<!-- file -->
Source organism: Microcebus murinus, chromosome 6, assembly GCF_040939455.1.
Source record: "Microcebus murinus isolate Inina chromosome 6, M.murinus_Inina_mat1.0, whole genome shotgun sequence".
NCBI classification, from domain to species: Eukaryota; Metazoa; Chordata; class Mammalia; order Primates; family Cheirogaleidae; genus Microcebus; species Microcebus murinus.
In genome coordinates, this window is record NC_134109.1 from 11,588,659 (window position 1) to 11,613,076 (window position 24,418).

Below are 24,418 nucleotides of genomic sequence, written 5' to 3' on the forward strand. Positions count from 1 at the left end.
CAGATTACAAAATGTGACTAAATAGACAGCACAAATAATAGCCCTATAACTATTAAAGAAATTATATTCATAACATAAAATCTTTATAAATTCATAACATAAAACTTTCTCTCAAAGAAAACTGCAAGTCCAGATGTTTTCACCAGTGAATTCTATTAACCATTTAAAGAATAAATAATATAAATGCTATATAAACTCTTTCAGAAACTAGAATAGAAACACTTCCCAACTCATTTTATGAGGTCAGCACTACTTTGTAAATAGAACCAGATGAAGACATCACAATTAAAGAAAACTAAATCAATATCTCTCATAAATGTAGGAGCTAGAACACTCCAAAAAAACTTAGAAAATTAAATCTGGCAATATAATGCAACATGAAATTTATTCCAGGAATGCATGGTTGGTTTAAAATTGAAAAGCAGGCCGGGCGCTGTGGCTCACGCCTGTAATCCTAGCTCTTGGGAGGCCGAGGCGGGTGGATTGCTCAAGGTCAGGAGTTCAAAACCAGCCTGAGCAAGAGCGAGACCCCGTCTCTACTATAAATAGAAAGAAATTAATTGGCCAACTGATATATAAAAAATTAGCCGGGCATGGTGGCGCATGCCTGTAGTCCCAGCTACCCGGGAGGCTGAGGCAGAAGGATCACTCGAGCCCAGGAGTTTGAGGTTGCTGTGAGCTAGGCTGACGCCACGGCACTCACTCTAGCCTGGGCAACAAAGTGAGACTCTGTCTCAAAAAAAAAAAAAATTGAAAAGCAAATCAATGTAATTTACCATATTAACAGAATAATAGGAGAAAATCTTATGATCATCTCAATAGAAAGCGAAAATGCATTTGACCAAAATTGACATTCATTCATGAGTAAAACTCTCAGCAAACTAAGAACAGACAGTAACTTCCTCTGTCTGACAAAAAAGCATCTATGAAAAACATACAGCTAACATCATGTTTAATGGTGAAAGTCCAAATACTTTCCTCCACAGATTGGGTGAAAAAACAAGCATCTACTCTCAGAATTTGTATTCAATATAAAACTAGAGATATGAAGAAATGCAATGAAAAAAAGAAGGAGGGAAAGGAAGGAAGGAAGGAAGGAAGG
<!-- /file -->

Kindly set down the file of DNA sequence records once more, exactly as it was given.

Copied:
Source organism: Microcebus murinus, chromosome 6, assembly GCF_040939455.1.
Source record: "Microcebus murinus isolate Inina chromosome 6, M.murinus_Inina_mat1.0, whole genome shotgun sequence".
NCBI classification, from domain to species: Eukaryota; Metazoa; Chordata; class Mammalia; order Primates; family Cheirogaleidae; genus Microcebus; species Microcebus murinus.
In genome coordinates, this window is record NC_134109.1 from 11,588,659 (window position 1) to 11,613,076 (window position 24,418).

Below are 24,418 nucleotides of genomic sequence, written 5' to 3' on the forward strand. Positions count from 1 at the left end.
CAGATTACAAAATGTGACTAAATAGACAGCACAAATAATAGCCCTATAACTATTAAAGAAATTATATTCATAACATAAAATCTTTATAAATTCATAACATAAAACTTTCTCTCAAAGAAAACTGCAAGTCCAGATGTTTTCACCAGTGAATTCTATTAACCATTTAAAGAATAAATAATATAAATGCTATATAAACTCTTTCAGAAACTAGAATAGAAACACTTCCCAACTCATTTTATGAGGTCAGCACTACTTTGTAAATAGAACCAGATGAAGACATCACAATTAAAGAAAACTAAATCAATATCTCTCATAAATGTAGGAGCTAGAACACTCCAAAAAAACTTAGAAAATTAAATCTGGCAATATAATGCAACATGAAATTTATTCCAGGAATGCATGGTTGGTTTAAAATTGAAAAGCAGGCCGGGCGCTGTGGCTCACGCCTGTAATCCTAGCTCTTGGGAGGCCGAGGCGGGTGGATTGCTCAAGGTCAGGAGTTCAAAACCAGCCTGAGCAAGAGCGAGACCCCGTCTCTACTATAAATAGAAAGAAATTAATTGGCCAACTGATATATAAAAAATTAGCCGGGCATGGTGGCGCATGCCTGTAGTCCCAGCTACCCGGGAGGCTGAGGCAGAAGGATCACTCGAGCCCAGGAGTTTGAGGTTGCTGTGAGCTAGGCTGACGCCACGGCACTCACTCTAGCCTGGGCAACAAAGTGAGACTCTGTCTCAAAAAAAAAAAAAATTGAAAAGCAAATCAATGTAATTTACCATATTAACAGAATAATAGGAGAAAATCTTATGATCATCTCAATAGAAAGCGAAAATGCATTTGACCAAAATTGACATTCATTCATGAGTAAAACTCTCAGCAAACTAAGAACAGACAGTAACTTCCTCTGTCTGACAAAAAAGCATCTATGAAAAACATACAGCTAACATCATGTTTAATGGTGAAAGTCCAAATACTTTCCTCCACAGATTGGGTGAAAAAACAAGCATCTACTCTCAGAATTTGTATTCAATATAAAACTAGAGATATGAAGAAATGCAATGAAAAAAAGAAGGAGGGAAAGGAAGGAAGGAAGGAAGGAAGG